3. Ack! You scared me. At first I thought you hated this cultivar, which I’ve been pining for. But you’re right — it’s not a good tree. This is one I’d have sent back on the truck.

  4. Actually the tag picture isn’t a very good specimen either since Peve Minaret is naturally full and dense as it ages. Iseli has a great pic up here http://www.iseli-nursery.com/photopages/TaxodiumdistitchemPeveMinaret.htm I would have rejected this or gotten a full credit and pitched it, it looks like a deer browsed Thuja. At the same time, if this was a full specimen you likely wouldn’t notice the double leader much and pruning it out at this age would ruin the shape for years. Considering it’s a slow growing cultivar that doesn’t get very big, I wouldn’t find a double leader to be horribly offensive on this particular variety. After all it’s not likely to snow-load or become a hazard tree. I try to do as much corrective pruning as possible, but there really isn’t enough time in the day. At the same time, I have trees with great branch structure that just sit in the yard because they aren’t full enough for the average customer. I don’t like Acer ‘Autumn Blaze’ because of its terrible branching structure and propensity to double leader, but people ask for it every year.

  5. Don’t you know bottle brush shaped trees are all the rage these days?

    Plus, the dead lower branches will make it easier to add blue glass bottles to it as it dies at the top.

  6. I’m sorry, but I fail to see why a consumer would purchase this tree. Double leader aside…. its not attractive. Is the buying public really that inane? I guess if you put a 50% off tag on things we buy them because they are “cheap”. We MGs have a challenge ahead of us to take this message past the researcher-grower interface.

  7. I’m sorry, Professor, but you’re looking at this from the point of view of an academic. You expect to see a nicely grown specimen that will eventually become a beautiful mature tree. But the consumer usually doesn’t see it that way. Most have no patience for the slow growth rate of trees and they often don’t plan on being in a home but a few years. They want instant gratification and this specimen is full looking and gives great immediate impact. That doesn’t mean they are right.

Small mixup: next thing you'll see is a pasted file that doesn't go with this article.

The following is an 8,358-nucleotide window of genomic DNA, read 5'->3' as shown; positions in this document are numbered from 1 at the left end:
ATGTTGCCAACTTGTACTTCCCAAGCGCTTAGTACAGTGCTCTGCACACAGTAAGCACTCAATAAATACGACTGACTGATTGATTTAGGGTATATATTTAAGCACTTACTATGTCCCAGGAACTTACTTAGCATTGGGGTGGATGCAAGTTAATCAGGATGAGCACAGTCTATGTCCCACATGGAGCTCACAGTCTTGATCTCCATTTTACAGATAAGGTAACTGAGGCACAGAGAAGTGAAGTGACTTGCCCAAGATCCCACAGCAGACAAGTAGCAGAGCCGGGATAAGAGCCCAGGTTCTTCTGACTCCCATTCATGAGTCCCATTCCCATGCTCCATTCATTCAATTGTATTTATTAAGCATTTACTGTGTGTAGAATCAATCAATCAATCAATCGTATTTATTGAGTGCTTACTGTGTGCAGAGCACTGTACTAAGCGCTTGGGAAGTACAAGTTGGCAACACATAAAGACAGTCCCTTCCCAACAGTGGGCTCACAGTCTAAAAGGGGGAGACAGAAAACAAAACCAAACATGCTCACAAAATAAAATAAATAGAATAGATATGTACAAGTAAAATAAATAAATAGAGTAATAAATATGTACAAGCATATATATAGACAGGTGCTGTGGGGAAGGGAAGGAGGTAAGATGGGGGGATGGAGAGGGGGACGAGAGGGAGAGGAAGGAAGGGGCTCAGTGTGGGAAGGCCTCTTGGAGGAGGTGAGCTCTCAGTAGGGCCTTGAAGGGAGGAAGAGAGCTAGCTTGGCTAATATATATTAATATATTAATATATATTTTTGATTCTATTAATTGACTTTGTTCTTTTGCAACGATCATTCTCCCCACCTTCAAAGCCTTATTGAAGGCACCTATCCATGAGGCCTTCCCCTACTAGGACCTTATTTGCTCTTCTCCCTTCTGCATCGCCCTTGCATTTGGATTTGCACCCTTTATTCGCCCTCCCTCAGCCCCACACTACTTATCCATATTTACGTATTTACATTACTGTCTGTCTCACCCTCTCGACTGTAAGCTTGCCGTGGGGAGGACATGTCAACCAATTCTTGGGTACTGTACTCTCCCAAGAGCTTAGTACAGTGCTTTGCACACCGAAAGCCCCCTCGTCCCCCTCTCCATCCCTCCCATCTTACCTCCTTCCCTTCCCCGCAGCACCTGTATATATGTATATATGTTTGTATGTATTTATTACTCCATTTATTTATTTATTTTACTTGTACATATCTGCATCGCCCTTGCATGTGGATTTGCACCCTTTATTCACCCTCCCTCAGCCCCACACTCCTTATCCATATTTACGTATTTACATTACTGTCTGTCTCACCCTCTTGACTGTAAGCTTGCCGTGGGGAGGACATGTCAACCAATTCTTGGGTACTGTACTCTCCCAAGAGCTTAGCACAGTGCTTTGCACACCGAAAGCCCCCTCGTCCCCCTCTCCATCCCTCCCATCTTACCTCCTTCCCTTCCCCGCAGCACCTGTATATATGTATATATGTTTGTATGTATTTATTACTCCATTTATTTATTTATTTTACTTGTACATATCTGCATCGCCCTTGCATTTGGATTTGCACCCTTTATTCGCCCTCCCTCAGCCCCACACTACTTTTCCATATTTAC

As Wes said, educating the consumer is our challenge, and it’s a difficult one at best. As long as the buyer demands “full” trees, these mutilated specimens will continue to be on the market. How can we combat the customer’s ignorance and their desire for instant landscaping at a cheap price? MGs are in the trenches but it’s going to be a long and hard battle.

  8. Only reason to like topping I can think of: It serves as a quick way to evaluate the quality of a nursery. Selling trees like this? Find somewhere else to shop!

  9. I’m with ya, Linda, this could’ve been fixed in two seconds. A good nursery manager – at whatever level – never goes out into the nursery without thier Felco’s. The better growers are borderline compulsive when it comes to correcting double leaders.

    I’m curious how you’re sure this was due to topping.

  10. Bert, I’m not 100% sure, but it didn’t look like it had been damaged. In any case it was sold to a retail nursery (which, by the way, is one of the biggest and most highly regarded in the Puget Sound region). What respectable production nursery would sell this tree? It should have been culled.

  11. Too bad. It is a cool plant; Peve minaret, not this specimen. Although I wonder if you’re on to something. It’s marketed as narrowly pyamidal ot columnar but I see a lot of younger specimens that seem to want to throw several leaders.

  12. It’s a good thing I don’t take clippers with me when I go shopping at nurseries. I’d be seriously tempted to do corrective pruning. I have on occasion pointed out double leaders to nursery people, and they just shrug.